By Will Swearingen
Director of Research for Zweig Group
To be average is acceptable, but not optimal. A great way to improve profitability is to have a strong understanding of your firm’s financial metrics and accounting activities. This information isn’t only for executive-level leaders, either. Engineers at all levels can benefit from understanding what financials are tracked and how their performance helps move specific metrics.
But having this understanding within a company will not always reveal how that company compares with others, or what is driving the market. Unless you have an advisor already on board, how do you determine how your firm is doing? What are your best indicators of profitability? That’s where it’s helpful to find some analysis already done for you.
Zweig Group recently released the 2017 Financial Performance Survey of Architecture, Engineering, Planning and Environmental Consulting Firms. Overall, the survey shows a three-year trend of rising efficiency and profitability in the A/E industry.
More than 100 firms were surveyed across nearly 100 indicators. In the report, each measure is described in detail to better reveal the implications of being excessively high or low on any one measure. Firms can use this information to target internal initiatives, investment opportunities and improvement efforts to match their best performing peers, or simply determine if their metrics are moving in the right direction.
The survey found net service revenue per employee (NSR/FTE) reached a 10-year high this year, with the efficiency of firms’ labor continuing to outpace average inflation rates in the U.S. NSR/FTE was $137,113 last year, and this year that number reached $141,891. Over the last five years, NSR/FTE growth was around 12 percent, five points above U.S. average inflation of 7 percent for that time frame. However, with improvements in technology, firms are continuing to find ways to make more money with the staff they have. If your firm’s revenue per employee is not increasing each year, you need to take a good look at your operations.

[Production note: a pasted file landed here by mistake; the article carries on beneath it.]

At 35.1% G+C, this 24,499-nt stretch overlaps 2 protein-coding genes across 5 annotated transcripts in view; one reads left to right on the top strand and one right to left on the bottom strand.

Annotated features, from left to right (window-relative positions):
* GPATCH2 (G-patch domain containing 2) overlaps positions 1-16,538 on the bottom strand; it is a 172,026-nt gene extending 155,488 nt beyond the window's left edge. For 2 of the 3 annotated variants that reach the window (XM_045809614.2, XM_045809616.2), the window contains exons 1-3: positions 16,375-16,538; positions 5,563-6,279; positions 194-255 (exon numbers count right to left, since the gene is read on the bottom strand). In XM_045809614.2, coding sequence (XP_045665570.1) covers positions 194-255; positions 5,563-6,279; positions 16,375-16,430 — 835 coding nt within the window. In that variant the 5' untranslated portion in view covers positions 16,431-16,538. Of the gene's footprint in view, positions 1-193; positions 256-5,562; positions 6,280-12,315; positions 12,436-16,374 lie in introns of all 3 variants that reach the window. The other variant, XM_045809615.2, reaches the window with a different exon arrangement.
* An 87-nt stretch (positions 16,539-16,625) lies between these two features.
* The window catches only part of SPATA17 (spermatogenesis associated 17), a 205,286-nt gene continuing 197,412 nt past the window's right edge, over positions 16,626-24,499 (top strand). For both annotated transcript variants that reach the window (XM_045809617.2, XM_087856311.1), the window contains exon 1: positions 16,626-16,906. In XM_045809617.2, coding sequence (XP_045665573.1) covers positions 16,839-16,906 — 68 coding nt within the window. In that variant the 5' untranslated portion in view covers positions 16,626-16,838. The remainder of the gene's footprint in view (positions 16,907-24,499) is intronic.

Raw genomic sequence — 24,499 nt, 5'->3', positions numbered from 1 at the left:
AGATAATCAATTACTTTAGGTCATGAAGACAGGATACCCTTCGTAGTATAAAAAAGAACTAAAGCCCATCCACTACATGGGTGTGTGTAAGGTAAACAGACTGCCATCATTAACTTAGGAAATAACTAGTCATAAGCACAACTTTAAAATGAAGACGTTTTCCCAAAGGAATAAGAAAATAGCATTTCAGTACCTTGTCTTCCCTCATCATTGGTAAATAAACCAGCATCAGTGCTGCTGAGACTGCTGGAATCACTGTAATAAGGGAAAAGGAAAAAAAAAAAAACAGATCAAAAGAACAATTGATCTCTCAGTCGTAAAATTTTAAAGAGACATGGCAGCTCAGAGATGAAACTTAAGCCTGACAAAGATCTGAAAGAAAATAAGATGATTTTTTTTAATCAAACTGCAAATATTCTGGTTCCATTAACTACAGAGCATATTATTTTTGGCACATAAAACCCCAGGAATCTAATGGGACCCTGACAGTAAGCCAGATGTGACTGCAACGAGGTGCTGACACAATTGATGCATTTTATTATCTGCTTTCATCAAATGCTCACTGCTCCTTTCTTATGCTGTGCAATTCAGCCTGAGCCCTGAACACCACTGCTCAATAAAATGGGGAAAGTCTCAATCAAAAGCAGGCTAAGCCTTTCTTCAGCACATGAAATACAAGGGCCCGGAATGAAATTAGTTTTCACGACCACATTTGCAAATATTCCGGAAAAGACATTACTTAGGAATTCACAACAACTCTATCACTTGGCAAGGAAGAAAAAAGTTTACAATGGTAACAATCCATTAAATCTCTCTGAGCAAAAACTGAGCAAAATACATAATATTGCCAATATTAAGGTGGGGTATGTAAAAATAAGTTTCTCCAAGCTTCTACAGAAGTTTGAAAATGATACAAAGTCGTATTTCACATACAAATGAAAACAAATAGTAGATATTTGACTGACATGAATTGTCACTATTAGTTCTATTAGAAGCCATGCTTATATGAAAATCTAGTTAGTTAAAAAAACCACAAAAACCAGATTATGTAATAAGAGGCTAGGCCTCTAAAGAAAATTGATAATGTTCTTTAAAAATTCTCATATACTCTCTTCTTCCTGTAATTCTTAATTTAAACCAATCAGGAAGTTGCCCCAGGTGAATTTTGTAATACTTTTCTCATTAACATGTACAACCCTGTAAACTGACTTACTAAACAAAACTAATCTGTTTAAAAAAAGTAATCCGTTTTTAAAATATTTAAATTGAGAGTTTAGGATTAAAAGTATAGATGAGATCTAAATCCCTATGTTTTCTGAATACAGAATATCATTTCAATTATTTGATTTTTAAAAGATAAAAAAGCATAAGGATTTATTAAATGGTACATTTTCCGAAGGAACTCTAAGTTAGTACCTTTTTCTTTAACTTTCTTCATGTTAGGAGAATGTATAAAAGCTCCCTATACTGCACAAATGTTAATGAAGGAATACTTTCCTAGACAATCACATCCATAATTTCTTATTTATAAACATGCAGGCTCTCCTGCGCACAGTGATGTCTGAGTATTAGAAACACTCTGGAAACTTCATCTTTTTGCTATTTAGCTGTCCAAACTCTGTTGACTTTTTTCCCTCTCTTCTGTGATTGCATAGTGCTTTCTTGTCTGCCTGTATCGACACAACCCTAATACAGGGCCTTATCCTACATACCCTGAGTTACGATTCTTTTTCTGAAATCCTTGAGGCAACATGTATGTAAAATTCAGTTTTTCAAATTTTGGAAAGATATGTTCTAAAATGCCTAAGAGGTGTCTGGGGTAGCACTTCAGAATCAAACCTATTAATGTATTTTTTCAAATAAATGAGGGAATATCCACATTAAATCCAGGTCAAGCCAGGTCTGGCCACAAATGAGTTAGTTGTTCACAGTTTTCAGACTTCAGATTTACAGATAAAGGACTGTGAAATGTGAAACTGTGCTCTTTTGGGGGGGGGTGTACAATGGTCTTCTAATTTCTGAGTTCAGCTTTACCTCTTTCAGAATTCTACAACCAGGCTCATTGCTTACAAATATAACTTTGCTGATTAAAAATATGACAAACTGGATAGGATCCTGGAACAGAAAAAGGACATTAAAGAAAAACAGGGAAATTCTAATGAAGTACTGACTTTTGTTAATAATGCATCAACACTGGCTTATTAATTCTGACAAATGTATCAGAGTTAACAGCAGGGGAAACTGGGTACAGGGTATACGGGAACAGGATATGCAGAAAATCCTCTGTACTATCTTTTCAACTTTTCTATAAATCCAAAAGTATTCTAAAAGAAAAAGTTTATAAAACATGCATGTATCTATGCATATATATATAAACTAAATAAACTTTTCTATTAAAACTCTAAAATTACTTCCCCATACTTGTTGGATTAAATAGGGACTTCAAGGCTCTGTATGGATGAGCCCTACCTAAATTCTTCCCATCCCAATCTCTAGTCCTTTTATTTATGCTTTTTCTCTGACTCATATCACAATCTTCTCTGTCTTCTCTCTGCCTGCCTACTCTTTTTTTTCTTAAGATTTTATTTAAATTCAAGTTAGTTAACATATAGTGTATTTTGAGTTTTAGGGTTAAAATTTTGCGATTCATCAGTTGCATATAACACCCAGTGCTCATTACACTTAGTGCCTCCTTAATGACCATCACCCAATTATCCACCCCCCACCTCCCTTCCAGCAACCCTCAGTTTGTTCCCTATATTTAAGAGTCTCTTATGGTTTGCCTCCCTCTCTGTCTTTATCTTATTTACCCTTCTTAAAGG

Since 2013, pre-tax, pre-bonus profit as a percentage of gross revenue has risen each year. This year, profits grew from 9.9 to 11.6 percent of gross revenue. As a percent of net service revenue (NSR), profit rose from 12.7 to 14.6 percent. Firms saw growth in 2016, and there was ample opportunity for leaders to invest in their firms.
One way to measure profitability is by looking at a firm’s breakeven multiplier. This shows the dollar amount a firm must generate through direct labor to cover all labor and overhead costs. The overall median was 2.54, meaning a typical firm needs to generate $2.54 for every $1.00 spent on direct labor. As expected, high-profit firms led the way with a breakeven multiplier of 2.45 and low-profit firms lagged the sample with a breakeven multiplier of 2.91.
The last few years, lower interest rates across the U.S. have provided opportunities for firms to take advantage of low-cost capital. Debt-to-equity values moved up to 1.04 this year from 0.80 last year. Researchers were pleased to see that the average collection period for accounts receivable came back to earth from last year’s nearly three-month collection period, down to around 75 days. But this is still a bit high. Extended collection periods can have a great impact on cash flows, bad debt write-offs and eventually impact a firm’s liquidity position.
Backlogs continue to increase year-over-year, with an average of 7.2 months. Firms working predominantly in the public sector reported higher backlogs (8.2 months), compared to predominantly private sector firms (6.1 months). Public sector firms also grew staff at a higher rate than private sector firms, adding 11 percent to their headcount where private sector firms grew by less than 7 percent.
To quote the great John Wooden, “Success comes from knowing that you did your best to become the best that you are capable of becoming.” Use this year’s Financial Performance Survey and Benchmarking Tool to identify opportunities, set goals and develop the action plans to meet those goals.
About the author:
Will Swearingen is director of research for Zweig Group. He has worked as the lead researcher for Zweig Group’s industry research team for the last year. He received his M.B.A. from the University of Arkansas and his B.S. in Biology from UNC- Asheville. He can be reached at email@example.com.
Zweig Group is a leading research, publishing, and consulting resource for architecture, engineering, planning, and environmental consulting firms. With a mission that focuses on improving the business performance of consulting firms in the industry, the Zweig Group consists of experts in strategy, mergers and acquisitions, business valuation, ownership transition, marketing, business development, market research, financial management, and project management. The Zweig Group also provides a comprehensive suite of products including newsletters, industry reports, executive training, business conferences and more. Visit zweiggroup.com to learn more.